• How do these awards compare to awards with lower fuel surcharges?
  • What Promo Award routes can you fly without fuel surcharges?
  • How can you eliminate the out of pocket cost of the award?

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You Can Still Get 110,000 American Airlines Miles from a Single Sign Up Bonus

Update 7/15/14: The link to the 100k application is dead again.

The strange saga of the Citi Executive AAdvantage World MasterCard with 100,000 bonus American Airlines miles keeps getting stranger. The good news is that the offer, after disappearing for three days, is back. You can still get 110,000 American Airlines miles from a single credit card sign up. That’s enough miles to fly anywhere in the world roundtrip on American Airlines partners.

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The saga:

  • January 2014: The Citi Executive AAdvantage World MasterCard’s sign up bonus increases from 60,000 to 75,000 to 100,000.
  • June 27, 2014: I wrote that the landing page for the 100,000 mile offer was gone but that a direct link to the card’s application (with no mention of the 100,000 mile bonus) still worked. Several readers confirmed getting the bonus through that link.
  • July 11, 2014: The direct link stops working. There were still offers available for 75,000 miles on the card.
  • July 14, 2014: The same direct link works again.  FlyerTalkers are reporting applying through the link, getting approved, and confirming with a phone agent that they are in line for 100,000 bonus miles on the card.

It is still be possible to quickly earn 110,000 American Airlines miles by getting the card and meeting its minimum spending requirement of $10,000 in the first three months, but there are major drawbacks to the Citi Executive AAdvantage World MasterCard that you should consider before getting the card.

  • What is the direct link to the Citi Executive AAdvantage World MasterCard application?
  • What is the full offer on the Citi Executive AAdvantage World MasterCard?
  • Can you get the card if you’ve had other Citi American Airlines cards?
  • Can you get this sign up bonus more than once?

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Why Are Airline Miles the Key to Traveling More, Better, and Cheaper

I’ve collected and redeemed millions of frequent flyer miles over the last three years. By the end of 2014, I will have visited over 50 countries, often flying in First Class. Without frequent flyer miles, I’d probably only have managed half the travel I’ve been able to enjoy.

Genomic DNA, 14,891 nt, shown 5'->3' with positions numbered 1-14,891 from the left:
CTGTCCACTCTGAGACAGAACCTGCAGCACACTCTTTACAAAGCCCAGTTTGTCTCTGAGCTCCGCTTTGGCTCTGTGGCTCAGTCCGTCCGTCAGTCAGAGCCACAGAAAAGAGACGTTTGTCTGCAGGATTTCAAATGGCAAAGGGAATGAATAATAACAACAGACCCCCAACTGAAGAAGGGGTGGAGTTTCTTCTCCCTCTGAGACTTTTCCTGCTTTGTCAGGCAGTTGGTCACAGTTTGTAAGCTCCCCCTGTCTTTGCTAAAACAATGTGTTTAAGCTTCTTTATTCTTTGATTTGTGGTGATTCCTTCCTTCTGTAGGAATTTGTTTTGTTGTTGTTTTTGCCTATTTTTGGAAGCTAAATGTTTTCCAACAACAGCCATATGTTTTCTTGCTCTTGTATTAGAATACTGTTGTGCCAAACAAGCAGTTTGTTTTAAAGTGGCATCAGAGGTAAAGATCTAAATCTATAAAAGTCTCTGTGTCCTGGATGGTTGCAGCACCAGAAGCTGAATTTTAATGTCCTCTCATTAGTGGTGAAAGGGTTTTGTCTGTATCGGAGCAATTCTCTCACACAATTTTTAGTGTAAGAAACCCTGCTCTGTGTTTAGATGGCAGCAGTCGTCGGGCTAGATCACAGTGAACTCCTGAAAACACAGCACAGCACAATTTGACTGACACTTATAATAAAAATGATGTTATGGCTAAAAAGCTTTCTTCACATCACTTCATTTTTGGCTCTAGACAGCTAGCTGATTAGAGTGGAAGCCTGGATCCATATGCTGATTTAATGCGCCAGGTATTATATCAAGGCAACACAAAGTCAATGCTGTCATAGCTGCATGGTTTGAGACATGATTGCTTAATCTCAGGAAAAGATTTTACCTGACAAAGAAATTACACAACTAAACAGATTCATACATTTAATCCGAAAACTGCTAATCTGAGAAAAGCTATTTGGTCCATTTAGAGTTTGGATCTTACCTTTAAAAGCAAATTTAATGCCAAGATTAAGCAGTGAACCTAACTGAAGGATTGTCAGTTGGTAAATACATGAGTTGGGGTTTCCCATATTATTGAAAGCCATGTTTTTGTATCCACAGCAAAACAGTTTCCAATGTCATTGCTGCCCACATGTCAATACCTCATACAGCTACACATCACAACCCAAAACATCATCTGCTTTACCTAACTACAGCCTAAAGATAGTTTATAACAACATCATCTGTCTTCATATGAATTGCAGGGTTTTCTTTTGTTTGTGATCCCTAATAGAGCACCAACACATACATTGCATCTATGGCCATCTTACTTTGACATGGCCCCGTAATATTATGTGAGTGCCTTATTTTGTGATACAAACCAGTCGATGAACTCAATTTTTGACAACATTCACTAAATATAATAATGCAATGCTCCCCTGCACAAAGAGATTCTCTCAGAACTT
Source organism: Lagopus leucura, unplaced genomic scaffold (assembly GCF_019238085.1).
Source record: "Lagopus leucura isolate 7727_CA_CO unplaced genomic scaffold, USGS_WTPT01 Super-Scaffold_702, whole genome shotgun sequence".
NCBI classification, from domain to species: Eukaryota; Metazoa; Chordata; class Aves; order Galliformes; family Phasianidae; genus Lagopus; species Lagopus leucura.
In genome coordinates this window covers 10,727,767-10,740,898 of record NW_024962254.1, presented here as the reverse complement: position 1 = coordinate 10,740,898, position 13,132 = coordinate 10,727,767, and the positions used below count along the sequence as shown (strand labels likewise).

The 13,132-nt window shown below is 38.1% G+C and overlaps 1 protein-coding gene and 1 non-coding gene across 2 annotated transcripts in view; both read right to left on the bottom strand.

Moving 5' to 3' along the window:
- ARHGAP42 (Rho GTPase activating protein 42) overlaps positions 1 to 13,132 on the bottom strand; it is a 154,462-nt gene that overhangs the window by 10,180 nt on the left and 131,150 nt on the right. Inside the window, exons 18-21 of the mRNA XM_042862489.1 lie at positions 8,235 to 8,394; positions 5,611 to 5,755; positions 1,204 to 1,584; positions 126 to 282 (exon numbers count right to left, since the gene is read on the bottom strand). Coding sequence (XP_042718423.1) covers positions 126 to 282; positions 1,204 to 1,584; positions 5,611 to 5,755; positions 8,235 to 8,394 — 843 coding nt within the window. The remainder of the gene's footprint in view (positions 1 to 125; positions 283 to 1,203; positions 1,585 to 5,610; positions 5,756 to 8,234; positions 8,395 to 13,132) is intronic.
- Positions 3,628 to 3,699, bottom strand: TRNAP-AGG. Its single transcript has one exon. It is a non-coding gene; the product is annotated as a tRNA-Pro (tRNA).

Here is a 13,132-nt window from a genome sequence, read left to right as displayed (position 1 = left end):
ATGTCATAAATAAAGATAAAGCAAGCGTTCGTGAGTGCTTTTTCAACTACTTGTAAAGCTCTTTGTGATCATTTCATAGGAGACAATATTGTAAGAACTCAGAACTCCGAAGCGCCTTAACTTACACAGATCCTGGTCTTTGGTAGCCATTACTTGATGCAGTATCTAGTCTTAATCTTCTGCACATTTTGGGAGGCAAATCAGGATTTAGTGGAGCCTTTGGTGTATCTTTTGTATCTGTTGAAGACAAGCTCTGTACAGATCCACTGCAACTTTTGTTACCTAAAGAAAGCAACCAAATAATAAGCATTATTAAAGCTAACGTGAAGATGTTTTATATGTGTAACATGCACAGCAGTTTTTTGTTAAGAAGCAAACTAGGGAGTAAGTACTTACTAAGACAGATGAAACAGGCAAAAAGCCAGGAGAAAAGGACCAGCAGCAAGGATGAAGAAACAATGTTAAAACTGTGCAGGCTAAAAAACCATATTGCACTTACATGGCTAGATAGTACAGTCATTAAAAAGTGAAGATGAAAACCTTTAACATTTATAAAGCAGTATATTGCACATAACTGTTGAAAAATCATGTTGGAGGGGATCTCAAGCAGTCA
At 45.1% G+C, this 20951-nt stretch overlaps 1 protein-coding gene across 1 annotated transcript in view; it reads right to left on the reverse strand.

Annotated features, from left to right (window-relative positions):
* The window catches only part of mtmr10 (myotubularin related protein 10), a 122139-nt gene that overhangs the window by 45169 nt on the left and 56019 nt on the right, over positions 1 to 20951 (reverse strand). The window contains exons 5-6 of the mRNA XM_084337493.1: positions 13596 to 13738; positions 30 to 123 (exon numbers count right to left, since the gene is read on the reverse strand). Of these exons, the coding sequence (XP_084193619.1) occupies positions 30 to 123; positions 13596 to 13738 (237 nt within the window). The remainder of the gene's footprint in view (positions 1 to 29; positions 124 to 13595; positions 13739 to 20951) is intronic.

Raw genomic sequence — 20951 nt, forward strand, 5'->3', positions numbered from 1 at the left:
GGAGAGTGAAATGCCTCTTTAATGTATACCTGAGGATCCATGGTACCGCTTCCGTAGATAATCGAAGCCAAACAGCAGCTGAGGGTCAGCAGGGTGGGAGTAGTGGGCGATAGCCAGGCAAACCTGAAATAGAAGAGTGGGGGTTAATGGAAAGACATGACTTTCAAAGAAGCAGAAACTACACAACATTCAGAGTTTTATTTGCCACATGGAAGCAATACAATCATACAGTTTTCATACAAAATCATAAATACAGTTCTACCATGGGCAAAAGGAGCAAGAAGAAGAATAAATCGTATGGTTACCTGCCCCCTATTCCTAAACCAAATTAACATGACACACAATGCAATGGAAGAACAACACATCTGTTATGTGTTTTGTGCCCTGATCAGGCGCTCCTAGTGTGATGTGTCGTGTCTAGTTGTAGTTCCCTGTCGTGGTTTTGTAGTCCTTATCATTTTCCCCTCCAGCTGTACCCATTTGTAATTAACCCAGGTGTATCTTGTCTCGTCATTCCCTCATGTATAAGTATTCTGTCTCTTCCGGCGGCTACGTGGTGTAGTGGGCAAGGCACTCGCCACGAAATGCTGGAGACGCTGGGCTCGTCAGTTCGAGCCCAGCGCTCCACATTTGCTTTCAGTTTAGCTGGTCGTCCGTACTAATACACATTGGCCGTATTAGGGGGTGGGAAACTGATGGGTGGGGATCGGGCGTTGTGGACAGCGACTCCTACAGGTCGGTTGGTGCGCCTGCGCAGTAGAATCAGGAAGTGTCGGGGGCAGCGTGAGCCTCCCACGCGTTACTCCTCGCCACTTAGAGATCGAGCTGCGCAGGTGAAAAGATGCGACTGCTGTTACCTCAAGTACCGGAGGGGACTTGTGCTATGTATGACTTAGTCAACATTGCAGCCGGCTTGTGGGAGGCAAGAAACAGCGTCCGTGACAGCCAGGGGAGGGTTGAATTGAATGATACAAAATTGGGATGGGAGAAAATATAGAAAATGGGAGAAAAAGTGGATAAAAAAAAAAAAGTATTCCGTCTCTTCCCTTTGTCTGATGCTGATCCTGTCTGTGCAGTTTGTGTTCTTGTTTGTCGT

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Where I’ve Been in Red

This is an extremely basic post designed to explain why airline miles are the key to traveling more, better, and cheaper, especially intended for anyone who caught me on Rudy Maxa’s World this morning.

If you’re a long time MileValue reader, this post really isn’t intended for you, but consider emailing it to friends who have expressed interest in copying your international, luxury travel.


I just booked myself a one way flight from Honolulu to Chicago for a conference for 20,000 miles and $2.50. The exact, direct flight I booked cost $1,205 when I booked it with miles.

I paid $2.50 for a $1,200 flight.

Without miles, I would have booked a less convenient route with layovers for about $500 and had $500 less in my bank account.


Before I discovered frequent flyer miles, I only ever flew in economy class. I distinctly remember one 14 hour redeye on Turkish Airlines from Los Angeles to Istanbul when I couldn’t sleep at all in my tiny space and felt like a zombie for the next few days.

For the past two years, I’ve flown all my longhaul international flights in flat beds in Business and First Class.

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These flights are easy to book with miles. I paid only 67,500 American Airlines miles and $43 for a one way redemption in Cathay Pacific First Class (pictured above, trip report) from New York to Singapore. You can get that many miles from one credit card sign up bonus.

Or you could book the flights I flew with miles for a whopping $16,689 cash.

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International First Class makes the trip a whole lot better. It’s easy to book with miles and completely out of reach with cash for 99.9% of people.


When I can open a credit card and have enough miles to fly anywhere in the world in First Class for just a few dollars in taxes, I definitely travel a lot more. Everywhere seems within reach–because it is.

  • What are the absolute basics you need to know to get started right now toward your travel goals?
  • How do you get the miles you need for your travel goals?
  • How do you redeem the miles for your dream trip? This is the catch, right? (Wrong!)
  • How do you become a globetrotting miles expert?

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50 Free Award Wallet Upgrade Codes